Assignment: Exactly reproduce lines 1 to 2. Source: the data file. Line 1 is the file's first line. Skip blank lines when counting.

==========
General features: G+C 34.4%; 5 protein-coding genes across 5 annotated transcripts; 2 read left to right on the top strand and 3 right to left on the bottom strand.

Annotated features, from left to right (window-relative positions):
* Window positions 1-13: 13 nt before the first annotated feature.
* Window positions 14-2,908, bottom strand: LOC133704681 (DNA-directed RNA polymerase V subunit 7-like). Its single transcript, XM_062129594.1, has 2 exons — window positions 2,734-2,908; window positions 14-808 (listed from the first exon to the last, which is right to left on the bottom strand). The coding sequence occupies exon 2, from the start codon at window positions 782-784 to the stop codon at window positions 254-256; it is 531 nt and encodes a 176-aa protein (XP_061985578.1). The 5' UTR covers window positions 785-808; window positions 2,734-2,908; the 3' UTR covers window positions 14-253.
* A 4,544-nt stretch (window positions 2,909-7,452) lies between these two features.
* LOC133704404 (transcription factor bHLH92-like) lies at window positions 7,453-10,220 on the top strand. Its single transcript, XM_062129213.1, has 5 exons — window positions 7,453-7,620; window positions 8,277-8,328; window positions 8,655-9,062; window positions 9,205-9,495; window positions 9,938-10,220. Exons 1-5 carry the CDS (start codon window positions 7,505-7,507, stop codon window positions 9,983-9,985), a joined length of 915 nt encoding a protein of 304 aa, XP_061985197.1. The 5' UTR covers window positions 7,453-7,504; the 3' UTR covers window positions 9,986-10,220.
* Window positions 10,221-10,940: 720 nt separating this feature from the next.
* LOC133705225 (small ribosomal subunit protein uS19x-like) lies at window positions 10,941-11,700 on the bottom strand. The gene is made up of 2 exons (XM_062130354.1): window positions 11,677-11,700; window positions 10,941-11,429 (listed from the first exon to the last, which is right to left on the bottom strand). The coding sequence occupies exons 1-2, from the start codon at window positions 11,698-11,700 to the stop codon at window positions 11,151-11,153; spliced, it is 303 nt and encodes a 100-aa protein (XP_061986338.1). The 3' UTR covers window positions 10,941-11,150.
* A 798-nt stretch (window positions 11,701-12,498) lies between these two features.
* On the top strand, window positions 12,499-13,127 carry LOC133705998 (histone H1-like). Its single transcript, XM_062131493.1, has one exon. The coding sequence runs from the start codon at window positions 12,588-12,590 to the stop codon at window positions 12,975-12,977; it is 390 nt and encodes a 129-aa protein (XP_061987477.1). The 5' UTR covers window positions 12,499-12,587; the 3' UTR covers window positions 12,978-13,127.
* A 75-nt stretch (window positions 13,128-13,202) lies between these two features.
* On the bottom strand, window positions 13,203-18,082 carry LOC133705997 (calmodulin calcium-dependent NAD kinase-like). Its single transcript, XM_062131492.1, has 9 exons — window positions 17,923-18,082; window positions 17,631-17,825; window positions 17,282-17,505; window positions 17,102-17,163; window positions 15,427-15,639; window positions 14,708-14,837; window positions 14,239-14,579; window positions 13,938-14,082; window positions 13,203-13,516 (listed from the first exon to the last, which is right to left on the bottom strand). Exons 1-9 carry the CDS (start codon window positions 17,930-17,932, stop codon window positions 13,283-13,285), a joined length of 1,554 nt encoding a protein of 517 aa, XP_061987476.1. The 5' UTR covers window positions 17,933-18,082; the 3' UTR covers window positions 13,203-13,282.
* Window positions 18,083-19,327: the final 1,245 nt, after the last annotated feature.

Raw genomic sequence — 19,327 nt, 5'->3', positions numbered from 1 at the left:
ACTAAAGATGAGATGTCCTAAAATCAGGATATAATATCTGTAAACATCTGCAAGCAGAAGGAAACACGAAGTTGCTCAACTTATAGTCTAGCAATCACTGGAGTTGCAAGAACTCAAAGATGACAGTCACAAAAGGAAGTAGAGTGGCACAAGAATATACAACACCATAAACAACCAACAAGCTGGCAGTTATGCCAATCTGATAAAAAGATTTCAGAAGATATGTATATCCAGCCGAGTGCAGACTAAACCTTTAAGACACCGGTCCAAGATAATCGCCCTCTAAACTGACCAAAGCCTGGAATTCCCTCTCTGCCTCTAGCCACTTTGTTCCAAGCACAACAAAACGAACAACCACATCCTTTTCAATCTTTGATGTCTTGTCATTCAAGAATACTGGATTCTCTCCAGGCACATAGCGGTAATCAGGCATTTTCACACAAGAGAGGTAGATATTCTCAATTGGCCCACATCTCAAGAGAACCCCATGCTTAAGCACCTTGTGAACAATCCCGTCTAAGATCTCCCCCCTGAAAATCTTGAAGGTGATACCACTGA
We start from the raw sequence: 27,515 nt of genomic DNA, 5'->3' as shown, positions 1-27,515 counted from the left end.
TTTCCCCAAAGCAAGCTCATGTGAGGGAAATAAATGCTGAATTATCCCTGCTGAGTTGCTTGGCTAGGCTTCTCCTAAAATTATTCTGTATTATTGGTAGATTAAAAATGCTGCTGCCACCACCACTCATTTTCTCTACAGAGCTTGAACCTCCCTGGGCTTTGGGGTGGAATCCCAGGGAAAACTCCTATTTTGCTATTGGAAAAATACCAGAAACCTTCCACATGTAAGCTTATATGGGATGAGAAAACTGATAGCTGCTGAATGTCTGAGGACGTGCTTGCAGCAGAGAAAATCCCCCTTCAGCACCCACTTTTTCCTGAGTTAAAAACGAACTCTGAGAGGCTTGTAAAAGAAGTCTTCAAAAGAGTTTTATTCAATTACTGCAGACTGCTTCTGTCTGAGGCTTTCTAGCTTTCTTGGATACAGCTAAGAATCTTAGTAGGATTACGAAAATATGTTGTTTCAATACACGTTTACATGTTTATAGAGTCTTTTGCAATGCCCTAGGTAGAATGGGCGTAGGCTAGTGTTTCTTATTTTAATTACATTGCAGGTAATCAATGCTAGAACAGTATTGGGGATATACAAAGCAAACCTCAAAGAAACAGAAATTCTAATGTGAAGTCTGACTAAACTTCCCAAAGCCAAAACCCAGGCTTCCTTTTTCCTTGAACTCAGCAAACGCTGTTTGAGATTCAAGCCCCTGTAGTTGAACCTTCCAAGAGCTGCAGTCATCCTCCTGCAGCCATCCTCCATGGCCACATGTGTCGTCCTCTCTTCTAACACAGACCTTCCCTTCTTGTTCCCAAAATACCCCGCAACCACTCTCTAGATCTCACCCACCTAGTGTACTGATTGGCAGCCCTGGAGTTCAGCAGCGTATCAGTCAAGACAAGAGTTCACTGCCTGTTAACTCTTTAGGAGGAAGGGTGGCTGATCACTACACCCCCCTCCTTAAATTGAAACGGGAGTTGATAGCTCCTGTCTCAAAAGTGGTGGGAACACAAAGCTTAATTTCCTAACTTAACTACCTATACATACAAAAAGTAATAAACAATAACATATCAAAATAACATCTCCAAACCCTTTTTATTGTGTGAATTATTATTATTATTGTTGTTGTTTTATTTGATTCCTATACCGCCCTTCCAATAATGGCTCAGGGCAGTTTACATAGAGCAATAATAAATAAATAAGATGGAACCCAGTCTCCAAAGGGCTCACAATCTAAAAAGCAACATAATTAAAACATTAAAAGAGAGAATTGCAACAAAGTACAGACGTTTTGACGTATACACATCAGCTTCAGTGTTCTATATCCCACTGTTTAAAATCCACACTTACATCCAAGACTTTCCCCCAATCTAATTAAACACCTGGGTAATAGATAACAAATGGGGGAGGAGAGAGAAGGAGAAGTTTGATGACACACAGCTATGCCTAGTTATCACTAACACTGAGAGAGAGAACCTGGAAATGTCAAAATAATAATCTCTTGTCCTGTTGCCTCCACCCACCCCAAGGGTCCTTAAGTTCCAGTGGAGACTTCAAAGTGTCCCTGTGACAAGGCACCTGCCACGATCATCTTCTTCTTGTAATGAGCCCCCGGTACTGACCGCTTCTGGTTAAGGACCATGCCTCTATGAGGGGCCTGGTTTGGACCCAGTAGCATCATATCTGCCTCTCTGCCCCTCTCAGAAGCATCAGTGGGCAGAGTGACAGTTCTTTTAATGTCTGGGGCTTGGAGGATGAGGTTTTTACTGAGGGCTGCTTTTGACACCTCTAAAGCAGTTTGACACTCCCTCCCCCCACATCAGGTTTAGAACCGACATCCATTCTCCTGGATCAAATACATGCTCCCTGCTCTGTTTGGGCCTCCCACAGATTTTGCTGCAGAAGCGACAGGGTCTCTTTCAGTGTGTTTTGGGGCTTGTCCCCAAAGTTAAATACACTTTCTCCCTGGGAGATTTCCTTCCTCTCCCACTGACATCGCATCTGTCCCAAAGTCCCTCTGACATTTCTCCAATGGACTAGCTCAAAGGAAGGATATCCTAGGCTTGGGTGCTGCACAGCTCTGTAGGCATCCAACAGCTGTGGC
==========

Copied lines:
General features: G+C 34.4%; 5 protein-coding genes across 5 annotated transcripts; 2 read left to right on the top strand and 3 right to left on the bottom strand.

Annotated features, from left to right (window-relative positions):